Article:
Wallace Stegner’s Wilderness Letter

In 1960, David Brower, founder of the Sierra Club Foundation, persuaded his friend Wallace Stegner, a Pulitzer Prize winning author, to write a letter to the Outdoor Recreation Resources Review Commission (ORRRC). By the 1960s the development of the highway system resulted in a dramatic increase into automobile travel making parks more accessible to the public. This prompted Congress to look at the long-term impact of public use of the nation’s parks; therefore, the ORRRC was established to identify recreational areas in the United States and develop recommendations for their management and preservation.

Stegner’s letter — a passionate, poetic, eloquent manifesto on the importance of wilderness as a spiritual resource and part of what defines us as a nation and as a people — has withstood the test of time. It is as true and compelling today, as it was over 50 years ago — particularly in a world that has replaced real world experience with digitally created environments and entertainment. Stegner’s plea for people to explore the wilderness and experience it through all five senses is, indeed, one of the most promising antidotes to a crippling addiction to technology and digital content. Ultimately, wilderness trumps wifi — and the realization of that truth, alive and breathing in the majestic trees, rivers, and mountains, is that “geography of hope” within humanity’s reach. Stegner’s letter inspires us to be better human beings and better stewards of this precious wilderness.

Excerpts of Stegner’s “Wilderness Letter”:

I want to speak for the wilderness idea as something that has helped form our character and that has certainly shaped our history as a people… Something will have gone out of us as a people if we ever let the remaining wilderness be destroyed; if we permit the last virgin forests to be turned into comic books and plastic cigarette cases; if we drive the few remaining members of the wild species into zoos or to extinction; if we pollute the last clear air and dirty the last clean streams and push our paved roads through the last of the silence, so that never again will Americans be free in their own country from the noise, the exhausts, the stinks of human and automotive waste. And so that never again can we have the chance to see ourselves single, separate, vertical and individual in the world, part of the environment of trees and rocks and soil, brother to the other animals, part of the natural world and competent to belong in it. Without any remaining wilderness we are committed wholly, without chance for even momentary reflection and rest, to a headlong drive into our technological termite-life, the Brave New World of a completely man-controlled environment. We need wilderness preserved–as much of it as is still left, and as many kinds–because it was the challenge against which our character as a people was formed. The reminder and the reassurance that it is still there is good for our spiritual health even if we never once in ten years set foot in it. It is good for us when we are young, because of the incomparable sanity it can bring briefly, as vacation and rest, into our insane lives. It is important to us when we are old simply because it is there–important, that is, simply as an idea.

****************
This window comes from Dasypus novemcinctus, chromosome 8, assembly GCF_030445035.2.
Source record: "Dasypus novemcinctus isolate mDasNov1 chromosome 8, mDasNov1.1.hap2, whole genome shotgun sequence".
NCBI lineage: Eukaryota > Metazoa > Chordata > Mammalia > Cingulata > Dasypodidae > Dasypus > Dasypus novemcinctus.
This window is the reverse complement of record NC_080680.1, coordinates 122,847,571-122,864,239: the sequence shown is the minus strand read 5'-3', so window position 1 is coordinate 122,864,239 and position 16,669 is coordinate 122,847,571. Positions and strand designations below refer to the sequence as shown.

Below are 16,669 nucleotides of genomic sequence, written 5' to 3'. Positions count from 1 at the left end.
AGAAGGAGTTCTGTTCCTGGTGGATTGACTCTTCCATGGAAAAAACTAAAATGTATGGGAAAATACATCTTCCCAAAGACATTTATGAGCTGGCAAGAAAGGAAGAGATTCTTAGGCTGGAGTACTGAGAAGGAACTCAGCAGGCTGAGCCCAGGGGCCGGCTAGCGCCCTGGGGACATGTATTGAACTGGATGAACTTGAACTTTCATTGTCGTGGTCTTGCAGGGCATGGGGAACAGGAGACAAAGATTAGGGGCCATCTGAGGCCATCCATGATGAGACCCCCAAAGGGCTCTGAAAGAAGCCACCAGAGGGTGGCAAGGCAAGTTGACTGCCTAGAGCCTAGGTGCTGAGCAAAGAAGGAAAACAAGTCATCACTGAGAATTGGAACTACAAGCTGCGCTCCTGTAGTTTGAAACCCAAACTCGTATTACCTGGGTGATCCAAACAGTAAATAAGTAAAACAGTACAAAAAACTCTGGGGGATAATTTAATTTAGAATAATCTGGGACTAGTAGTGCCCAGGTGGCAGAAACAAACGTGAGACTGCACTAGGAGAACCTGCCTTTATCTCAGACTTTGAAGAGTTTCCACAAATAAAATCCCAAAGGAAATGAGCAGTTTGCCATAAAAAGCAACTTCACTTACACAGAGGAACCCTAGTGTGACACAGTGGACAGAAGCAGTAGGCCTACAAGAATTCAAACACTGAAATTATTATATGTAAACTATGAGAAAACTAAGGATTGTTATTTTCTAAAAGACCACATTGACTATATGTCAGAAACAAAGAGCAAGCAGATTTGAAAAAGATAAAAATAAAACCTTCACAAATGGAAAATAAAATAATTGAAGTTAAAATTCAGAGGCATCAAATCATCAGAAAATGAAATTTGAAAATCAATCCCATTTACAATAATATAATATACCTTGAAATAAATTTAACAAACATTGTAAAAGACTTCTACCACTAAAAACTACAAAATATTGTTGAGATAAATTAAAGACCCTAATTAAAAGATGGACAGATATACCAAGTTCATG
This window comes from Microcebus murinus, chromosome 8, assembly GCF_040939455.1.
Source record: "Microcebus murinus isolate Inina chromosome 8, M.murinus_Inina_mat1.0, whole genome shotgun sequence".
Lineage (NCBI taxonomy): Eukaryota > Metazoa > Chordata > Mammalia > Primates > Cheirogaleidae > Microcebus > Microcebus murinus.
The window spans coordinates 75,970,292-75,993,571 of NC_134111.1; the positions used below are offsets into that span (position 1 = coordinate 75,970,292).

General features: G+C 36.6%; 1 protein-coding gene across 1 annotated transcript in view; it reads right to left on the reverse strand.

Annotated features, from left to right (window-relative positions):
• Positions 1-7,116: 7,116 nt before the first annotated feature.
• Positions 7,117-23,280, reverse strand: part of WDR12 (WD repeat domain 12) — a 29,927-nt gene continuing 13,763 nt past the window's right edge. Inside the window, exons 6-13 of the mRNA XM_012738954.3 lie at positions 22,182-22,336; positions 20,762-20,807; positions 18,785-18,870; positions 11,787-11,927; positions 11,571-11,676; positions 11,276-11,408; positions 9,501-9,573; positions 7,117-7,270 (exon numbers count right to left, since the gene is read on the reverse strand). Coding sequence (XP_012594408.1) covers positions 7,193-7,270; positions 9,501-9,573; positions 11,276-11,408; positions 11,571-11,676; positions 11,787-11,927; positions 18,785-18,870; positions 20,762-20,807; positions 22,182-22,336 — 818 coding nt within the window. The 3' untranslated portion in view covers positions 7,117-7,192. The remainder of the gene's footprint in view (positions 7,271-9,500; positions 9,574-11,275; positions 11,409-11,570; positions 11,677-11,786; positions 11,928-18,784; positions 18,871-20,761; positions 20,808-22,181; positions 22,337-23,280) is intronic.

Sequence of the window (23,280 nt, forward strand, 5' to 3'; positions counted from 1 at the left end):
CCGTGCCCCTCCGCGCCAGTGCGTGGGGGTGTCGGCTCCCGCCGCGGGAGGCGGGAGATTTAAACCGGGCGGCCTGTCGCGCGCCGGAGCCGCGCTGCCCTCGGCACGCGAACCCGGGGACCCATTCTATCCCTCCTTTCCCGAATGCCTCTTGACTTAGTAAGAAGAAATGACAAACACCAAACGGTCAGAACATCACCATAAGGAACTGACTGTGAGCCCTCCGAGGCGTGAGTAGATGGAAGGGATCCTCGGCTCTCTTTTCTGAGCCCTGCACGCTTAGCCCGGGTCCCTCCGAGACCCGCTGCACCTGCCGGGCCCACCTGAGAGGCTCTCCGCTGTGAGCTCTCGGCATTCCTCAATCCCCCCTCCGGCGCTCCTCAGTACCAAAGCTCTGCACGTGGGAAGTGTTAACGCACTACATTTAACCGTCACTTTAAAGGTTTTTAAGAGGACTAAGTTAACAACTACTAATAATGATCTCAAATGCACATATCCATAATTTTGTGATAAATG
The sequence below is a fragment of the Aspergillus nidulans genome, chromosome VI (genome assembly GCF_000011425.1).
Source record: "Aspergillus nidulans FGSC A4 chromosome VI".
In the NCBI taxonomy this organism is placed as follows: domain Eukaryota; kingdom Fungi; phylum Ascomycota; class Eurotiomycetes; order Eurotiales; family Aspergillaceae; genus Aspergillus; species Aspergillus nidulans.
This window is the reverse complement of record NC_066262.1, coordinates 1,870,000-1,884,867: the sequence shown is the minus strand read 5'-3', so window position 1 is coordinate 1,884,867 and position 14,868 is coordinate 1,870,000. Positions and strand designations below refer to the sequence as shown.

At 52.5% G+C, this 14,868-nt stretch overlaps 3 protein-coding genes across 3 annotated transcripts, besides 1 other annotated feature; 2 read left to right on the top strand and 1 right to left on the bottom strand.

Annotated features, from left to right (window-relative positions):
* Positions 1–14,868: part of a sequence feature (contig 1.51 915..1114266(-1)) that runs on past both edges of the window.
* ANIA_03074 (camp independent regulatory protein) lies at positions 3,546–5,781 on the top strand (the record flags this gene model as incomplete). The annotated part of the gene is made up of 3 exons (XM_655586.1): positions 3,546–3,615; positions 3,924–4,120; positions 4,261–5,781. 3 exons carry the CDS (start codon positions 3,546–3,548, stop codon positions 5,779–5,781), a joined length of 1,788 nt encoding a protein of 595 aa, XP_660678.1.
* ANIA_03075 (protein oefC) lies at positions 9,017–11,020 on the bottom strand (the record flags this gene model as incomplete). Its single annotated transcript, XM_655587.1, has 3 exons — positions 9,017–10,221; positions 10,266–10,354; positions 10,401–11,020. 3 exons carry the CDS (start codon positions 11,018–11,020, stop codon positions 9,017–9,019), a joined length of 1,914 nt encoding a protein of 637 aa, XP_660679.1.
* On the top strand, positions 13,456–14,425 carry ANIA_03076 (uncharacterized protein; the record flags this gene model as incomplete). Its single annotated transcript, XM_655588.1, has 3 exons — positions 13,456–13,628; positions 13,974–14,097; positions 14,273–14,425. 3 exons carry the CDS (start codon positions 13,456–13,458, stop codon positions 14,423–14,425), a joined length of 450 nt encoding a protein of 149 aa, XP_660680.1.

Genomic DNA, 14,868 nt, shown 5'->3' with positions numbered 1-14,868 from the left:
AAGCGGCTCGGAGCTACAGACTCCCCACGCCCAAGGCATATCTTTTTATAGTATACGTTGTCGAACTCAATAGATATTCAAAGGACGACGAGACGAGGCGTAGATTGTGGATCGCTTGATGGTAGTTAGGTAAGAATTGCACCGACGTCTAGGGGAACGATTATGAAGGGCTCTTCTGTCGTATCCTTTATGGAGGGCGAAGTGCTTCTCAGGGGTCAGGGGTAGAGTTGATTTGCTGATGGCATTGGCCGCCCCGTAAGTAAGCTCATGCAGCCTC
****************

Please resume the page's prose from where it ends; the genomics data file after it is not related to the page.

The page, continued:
As a novelist, I may perhaps be forgiven for taking literature as a reflection, indirect but profoundly true, of our national consciousness. And our literature, as perhaps you are aware, is sick, embittered, losing its mind, losing its faith. Our novelists are the declared enemies of their society. There has hardly been a serious or important novel in this century that did not repudiate in part or in whole American technological culture for its commercialism, its vulgarity, and the way in which it has dirtied a clean continent and a clean dream. I do not expect that the preservation of our remaining wilderness is going to cure this condition. But the mere example that we can as a nation apply some other criteria than commercial and exploitative considerations would be heartening to many Americans, novelists or otherwise. We need to demonstrate our acceptance of the natural world, including ourselves; we need the spiritual refreshment that being natural can produce. And one of the best places for us to get that is in the wilderness where the fun houses, the bulldozers, and the pavement of our civilization are shut out.

These are some of the things wilderness can do for us. That is the reason we need to put into effect, for its preservation, some other principle than the principles of exploitation or “usefulness” or even recreation. We simply need that wild country available to us, even if we never do more than drive to its edge and look in. For it can be a means of reassuring ourselves of our sanity as creatures, a part of the geography of hope.

Read the complete letter here

For further reading: The Sound of Mountain Water by Wallace Stegner (1969). Introduction to the Wilderness Letter by Wallace Stegner, The Living Wilderness Magazine (December 1980).
The Selected Letters of Wallace Stegner edited by Page Stegner, Shoemaker & Hoard (2007).

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